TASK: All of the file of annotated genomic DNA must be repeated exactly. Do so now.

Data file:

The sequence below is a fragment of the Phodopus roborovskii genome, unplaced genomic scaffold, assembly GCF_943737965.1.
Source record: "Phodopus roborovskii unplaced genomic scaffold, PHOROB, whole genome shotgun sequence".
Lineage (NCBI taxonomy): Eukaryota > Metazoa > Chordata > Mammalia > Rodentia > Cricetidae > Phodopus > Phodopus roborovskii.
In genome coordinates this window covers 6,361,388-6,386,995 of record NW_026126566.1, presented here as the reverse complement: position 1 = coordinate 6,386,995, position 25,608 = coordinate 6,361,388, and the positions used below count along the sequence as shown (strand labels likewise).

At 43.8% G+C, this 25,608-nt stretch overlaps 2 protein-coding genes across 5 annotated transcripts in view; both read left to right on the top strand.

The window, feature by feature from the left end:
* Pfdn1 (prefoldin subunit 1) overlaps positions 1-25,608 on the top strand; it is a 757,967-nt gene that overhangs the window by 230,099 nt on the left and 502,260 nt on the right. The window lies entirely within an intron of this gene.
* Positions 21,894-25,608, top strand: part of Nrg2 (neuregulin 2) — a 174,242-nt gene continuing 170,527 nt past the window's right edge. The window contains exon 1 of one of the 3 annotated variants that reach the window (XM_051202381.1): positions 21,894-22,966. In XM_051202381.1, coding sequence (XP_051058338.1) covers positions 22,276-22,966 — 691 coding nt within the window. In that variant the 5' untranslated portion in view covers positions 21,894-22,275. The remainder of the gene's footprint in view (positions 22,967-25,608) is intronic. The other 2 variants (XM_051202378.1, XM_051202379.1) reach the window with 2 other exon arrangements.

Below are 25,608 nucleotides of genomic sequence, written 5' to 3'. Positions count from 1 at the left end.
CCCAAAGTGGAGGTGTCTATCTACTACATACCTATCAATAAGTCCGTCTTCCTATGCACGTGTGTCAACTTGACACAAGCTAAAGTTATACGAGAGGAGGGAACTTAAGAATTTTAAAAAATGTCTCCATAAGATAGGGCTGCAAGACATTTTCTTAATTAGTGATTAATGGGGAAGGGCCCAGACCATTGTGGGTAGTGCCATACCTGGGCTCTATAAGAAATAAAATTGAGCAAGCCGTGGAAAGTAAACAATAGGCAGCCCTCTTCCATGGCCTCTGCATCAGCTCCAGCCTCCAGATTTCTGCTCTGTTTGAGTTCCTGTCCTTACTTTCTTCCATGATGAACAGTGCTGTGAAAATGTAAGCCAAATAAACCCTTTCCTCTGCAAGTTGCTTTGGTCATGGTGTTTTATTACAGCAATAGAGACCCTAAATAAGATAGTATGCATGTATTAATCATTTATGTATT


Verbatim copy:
The sequence below is a fragment of the Phodopus roborovskii genome, unplaced genomic scaffold, assembly GCF_943737965.1.
Source record: "Phodopus roborovskii unplaced genomic scaffold, PHOROB, whole genome shotgun sequence".
Lineage (NCBI taxonomy): Eukaryota > Metazoa > Chordata > Mammalia > Rodentia > Cricetidae > Phodopus > Phodopus roborovskii.
In genome coordinates this window covers 6,361,388-6,386,995 of record NW_026126566.1, presented here as the reverse complement: position 1 = coordinate 6,386,995, position 25,608 = coordinate 6,361,388, and the positions used below count along the sequence as shown (strand labels likewise).

At 43.8% G+C, this 25,608-nt stretch overlaps 2 protein-coding genes across 5 annotated transcripts in view; both read left to right on the top strand.

The window, feature by feature from the left end:
* Pfdn1 (prefoldin subunit 1) overlaps positions 1-25,608 on the top strand; it is a 757,967-nt gene that overhangs the window by 230,099 nt on the left and 502,260 nt on the right. The window lies entirely within an intron of this gene.
* Positions 21,894-25,608, top strand: part of Nrg2 (neuregulin 2) — a 174,242-nt gene continuing 170,527 nt past the window's right edge. The window contains exon 1 of one of the 3 annotated variants that reach the window (XM_051202381.1): positions 21,894-22,966. In XM_051202381.1, coding sequence (XP_051058338.1) covers positions 22,276-22,966 — 691 coding nt within the window. In that variant the 5' untranslated portion in view covers positions 21,894-22,275. The remainder of the gene's footprint in view (positions 22,967-25,608) is intronic. The other 2 variants (XM_051202378.1, XM_051202379.1) reach the window with 2 other exon arrangements.

Below are 25,608 nucleotides of genomic sequence, written 5' to 3'. Positions count from 1 at the left end.
CCCAAAGTGGAGGTGTCTATCTACTACATACCTATCAATAAGTCCGTCTTCCTATGCACGTGTGTCAACTTGACACAAGCTAAAGTTATACGAGAGGAGGGAACTTAAGAATTTTAAAAAATGTCTCCATAAGATAGGGCTGCAAGACATTTTCTTAATTAGTGATTAATGGGGAAGGGCCCAGACCATTGTGGGTAGTGCCATACCTGGGCTCTATAAGAAATAAAATTGAGCAAGCCGTGGAAAGTAAACAATAGGCAGCCCTCTTCCATGGCCTCTGCATCAGCTCCAGCCTCCAGATTTCTGCTCTGTTTGAGTTCCTGTCCTTACTTTCTTCCATGATGAACAGTGCTGTGAAAATGTAAGCCAAATAAACCCTTTCCTCTGCAAGTTGCTTTGGTCATGGTGTTTTATTACAGCAATAGAGACCCTAAATAAGATAGTATGCATGTATTAATCATTTATGTATT